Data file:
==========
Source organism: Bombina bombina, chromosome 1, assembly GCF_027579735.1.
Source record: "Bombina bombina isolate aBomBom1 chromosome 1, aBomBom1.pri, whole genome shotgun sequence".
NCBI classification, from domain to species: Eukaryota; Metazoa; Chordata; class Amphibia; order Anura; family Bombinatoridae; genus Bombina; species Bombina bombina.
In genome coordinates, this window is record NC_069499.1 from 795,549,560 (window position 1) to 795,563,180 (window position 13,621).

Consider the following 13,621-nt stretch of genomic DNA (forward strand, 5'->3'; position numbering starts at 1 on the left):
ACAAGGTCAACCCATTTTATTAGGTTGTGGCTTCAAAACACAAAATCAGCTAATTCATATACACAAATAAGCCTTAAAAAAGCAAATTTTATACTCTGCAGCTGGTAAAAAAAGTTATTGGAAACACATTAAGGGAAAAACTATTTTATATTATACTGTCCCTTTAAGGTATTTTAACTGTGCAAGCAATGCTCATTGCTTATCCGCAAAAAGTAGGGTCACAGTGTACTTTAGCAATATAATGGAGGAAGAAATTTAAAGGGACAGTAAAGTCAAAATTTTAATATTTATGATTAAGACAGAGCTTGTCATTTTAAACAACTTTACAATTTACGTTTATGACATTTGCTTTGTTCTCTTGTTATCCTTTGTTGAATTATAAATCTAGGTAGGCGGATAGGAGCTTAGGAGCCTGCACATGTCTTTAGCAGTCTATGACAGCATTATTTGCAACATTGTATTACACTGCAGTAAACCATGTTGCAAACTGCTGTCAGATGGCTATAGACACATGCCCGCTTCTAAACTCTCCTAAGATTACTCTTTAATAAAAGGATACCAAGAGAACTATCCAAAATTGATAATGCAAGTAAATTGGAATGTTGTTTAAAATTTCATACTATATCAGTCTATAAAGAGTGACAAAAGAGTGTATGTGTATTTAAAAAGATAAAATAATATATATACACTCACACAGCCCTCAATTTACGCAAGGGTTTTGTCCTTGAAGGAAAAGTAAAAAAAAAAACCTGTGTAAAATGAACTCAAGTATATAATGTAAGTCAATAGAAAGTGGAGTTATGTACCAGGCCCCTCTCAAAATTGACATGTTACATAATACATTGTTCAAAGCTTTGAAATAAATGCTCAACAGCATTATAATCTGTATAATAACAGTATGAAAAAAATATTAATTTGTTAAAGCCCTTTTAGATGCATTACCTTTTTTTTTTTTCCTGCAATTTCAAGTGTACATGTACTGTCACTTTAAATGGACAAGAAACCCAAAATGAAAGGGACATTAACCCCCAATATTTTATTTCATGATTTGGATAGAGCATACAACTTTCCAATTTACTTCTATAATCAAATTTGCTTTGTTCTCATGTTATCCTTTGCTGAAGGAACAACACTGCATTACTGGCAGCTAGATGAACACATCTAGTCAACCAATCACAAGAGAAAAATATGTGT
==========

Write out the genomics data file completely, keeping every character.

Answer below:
Source organism: Bombina bombina, chromosome 1, assembly GCF_027579735.1.
Source record: "Bombina bombina isolate aBomBom1 chromosome 1, aBomBom1.pri, whole genome shotgun sequence".
NCBI classification, from domain to species: Eukaryota; Metazoa; Chordata; class Amphibia; order Anura; family Bombinatoridae; genus Bombina; species Bombina bombina.
In genome coordinates, this window is record NC_069499.1 from 795,549,560 (window position 1) to 795,563,180 (window position 13,621).

Consider the following 13,621-nt stretch of genomic DNA (forward strand, 5'->3'; position numbering starts at 1 on the left):
ACAAGGTCAACCCATTTTATTAGGTTGTGGCTTCAAAACACAAAATCAGCTAATTCATATACACAAATAAGCCTTAAAAAAGCAAATTTTATACTCTGCAGCTGGTAAAAAAAGTTATTGGAAACACATTAAGGGAAAAACTATTTTATATTATACTGTCCCTTTAAGGTATTTTAACTGTGCAAGCAATGCTCATTGCTTATCCGCAAAAAGTAGGGTCACAGTGTACTTTAGCAATATAATGGAGGAAGAAATTTAAAGGGACAGTAAAGTCAAAATTTTAATATTTATGATTAAGACAGAGCTTGTCATTTTAAACAACTTTACAATTTACGTTTATGACATTTGCTTTGTTCTCTTGTTATCCTTTGTTGAATTATAAATCTAGGTAGGCGGATAGGAGCTTAGGAGCCTGCACATGTCTTTAGCAGTCTATGACAGCATTATTTGCAACATTGTATTACACTGCAGTAAACCATGTTGCAAACTGCTGTCAGATGGCTATAGACACATGCCCGCTTCTAAACTCTCCTAAGATTACTCTTTAATAAAAGGATACCAAGAGAACTATCCAAAATTGATAATGCAAGTAAATTGGAATGTTGTTTAAAATTTCATACTATATCAGTCTATAAAGAGTGACAAAAGAGTGTATGTGTATTTAAAAAGATAAAATAATATATATACACTCACACAGCCCTCAATTTACGCAAGGGTTTTGTCCTTGAAGGAAAAGTAAAAAAAAAAACCTGTGTAAAATGAACTCAAGTATATAATGTAAGTCAATAGAAAGTGGAGTTATGTACCAGGCCCCTCTCAAAATTGACATGTTACATAATACATTGTTCAAAGCTTTGAAATAAATGCTCAACAGCATTATAATCTGTATAATAACAGTATGAAAAAAATATTAATTTGTTAAAGCCCTTTTAGATGCATTACCTTTTTTTTTTTTCCTGCAATTTCAAGTGTACATGTACTGTCACTTTAAATGGACAAGAAACCCAAAATGAAAGGGACATTAACCCCCAATATTTTATTTCATGATTTGGATAGAGCATACAACTTTCCAATTTACTTCTATAATCAAATTTGCTTTGTTCTCATGTTATCCTTTGCTGAAGGAACAACACTGCATTACTGGCAGCTAGATGAACACATCTAGTCAACCAATCACAAGAGAAAAATATGTGT